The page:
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Part 1

Section I: Episode 39

June 2, 2015

Late summer in Ieik1 brought a triad of special occasions for Galavar. Dawn's Eve, and of course the Day of the Dawn immediately after, formed one of the main focal points of the entire year. A few days hence marked Chamfer Poreia,23 the convention of the school year and certainly another major cultural touchstone, particularly for children and adolescents. But then, typically during or immediately after Chamfer Poreia, came a more personal occasion: Galavar's birthday. This year it promised to be quite a flurry of a day.

Galavar had gone to bed wondering what he'd find when he awoke. Last year, Miatysacis and Boon had been there to serenade him…and then wrestle him out of bed and parade him naked through the Circulators across several floors, wearing a crown. This year he had requested something a little more tame, should they be planning anything special.

So he opened his eyes, and it took him distinctly less time than usual to snap his attention to life. But when he did, and looked around, there was nothing. No friends waiting. No tricks. He checked his hands for traps, and the bed around him for pranks. Nothing was out of the ordinary.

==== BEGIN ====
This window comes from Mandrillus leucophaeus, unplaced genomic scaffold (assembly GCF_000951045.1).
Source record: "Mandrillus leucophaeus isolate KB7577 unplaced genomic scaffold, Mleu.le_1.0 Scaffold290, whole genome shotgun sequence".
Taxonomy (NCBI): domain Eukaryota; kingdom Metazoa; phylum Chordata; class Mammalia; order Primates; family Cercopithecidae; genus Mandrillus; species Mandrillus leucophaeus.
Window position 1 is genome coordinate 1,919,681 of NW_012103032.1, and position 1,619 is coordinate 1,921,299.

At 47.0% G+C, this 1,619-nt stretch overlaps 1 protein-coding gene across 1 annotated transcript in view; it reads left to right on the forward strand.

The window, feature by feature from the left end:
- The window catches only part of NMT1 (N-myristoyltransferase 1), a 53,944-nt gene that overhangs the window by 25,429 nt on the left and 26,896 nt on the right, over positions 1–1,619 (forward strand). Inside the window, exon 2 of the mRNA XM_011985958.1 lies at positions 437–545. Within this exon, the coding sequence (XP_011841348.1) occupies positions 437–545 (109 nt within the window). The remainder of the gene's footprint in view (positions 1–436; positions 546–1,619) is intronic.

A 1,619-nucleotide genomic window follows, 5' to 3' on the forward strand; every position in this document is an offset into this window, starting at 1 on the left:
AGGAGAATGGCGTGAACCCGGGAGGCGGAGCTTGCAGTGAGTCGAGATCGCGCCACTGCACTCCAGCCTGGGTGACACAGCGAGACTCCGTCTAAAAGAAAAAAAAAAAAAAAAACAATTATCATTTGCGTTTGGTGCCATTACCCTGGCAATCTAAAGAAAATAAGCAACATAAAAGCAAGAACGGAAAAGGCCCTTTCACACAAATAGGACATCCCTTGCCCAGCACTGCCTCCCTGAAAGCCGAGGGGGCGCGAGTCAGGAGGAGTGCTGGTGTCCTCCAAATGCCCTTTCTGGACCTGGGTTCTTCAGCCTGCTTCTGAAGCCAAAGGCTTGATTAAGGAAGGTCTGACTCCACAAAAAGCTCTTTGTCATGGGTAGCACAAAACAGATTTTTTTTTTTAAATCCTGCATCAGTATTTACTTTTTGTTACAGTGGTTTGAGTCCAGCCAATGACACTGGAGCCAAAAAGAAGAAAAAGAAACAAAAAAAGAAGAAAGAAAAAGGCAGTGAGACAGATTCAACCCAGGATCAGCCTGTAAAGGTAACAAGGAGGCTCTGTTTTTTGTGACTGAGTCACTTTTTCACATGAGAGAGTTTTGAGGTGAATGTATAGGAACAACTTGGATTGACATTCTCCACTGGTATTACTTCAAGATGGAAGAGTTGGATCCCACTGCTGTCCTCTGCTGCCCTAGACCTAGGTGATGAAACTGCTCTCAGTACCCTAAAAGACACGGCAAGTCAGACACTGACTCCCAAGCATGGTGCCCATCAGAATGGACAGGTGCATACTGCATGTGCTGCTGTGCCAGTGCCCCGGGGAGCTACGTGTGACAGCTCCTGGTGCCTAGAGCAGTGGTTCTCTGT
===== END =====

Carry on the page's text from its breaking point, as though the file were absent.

He was almost disappointed.

The sun hadn't come up over the palisades yet, but it was bright out. Warm, too, by the feel of it…the Ieikili version of "warm," anyhow. There were mornings in the depths of winter when waking up and lifting off those covers felt like fucking a glacier—so the saying went—but today it was almost bearable.

He climbed down from bed and into his waiting slippers, only to realize that they weren't there. Instead were two presents, wrapped in decorative cloth, and he had to swerve on his ladder to avoid trampling them. He knelt down, his bare feet shrieking on the gelid floor, and picked them up. One of the cloths he recognized right away. It was navy blue and had yellow and red shooting stars all over it, and a smiling ravinder4 curled and asleep. It was a pillowcase, Miatysacis' special pillowcase. She only used it a few times a year. He turned it over and fingered the opening down the centerline. Whatever was inside was soft, but too heavy to be mere clothing.

Setting it on the desk, he examined the other present. The wrapping cloth on this one was off-white, with an abstract depiction of the Landstorm in relancy shades of red and brown. It looked to be an ordinary wrapping cloth, and whatever was inside was hard and boxy.

Galavar set it down on the desk too, and, shivering, sought out his slippers, which had been placed by the desk, and enrobed himself in his drying towel. He'd been thinking lately about buying a dedicated robe, and he'd mentioned it a few times in between all of the bustle and fluster since the Day of the Dawn. Perhaps somebody had gotten him one today?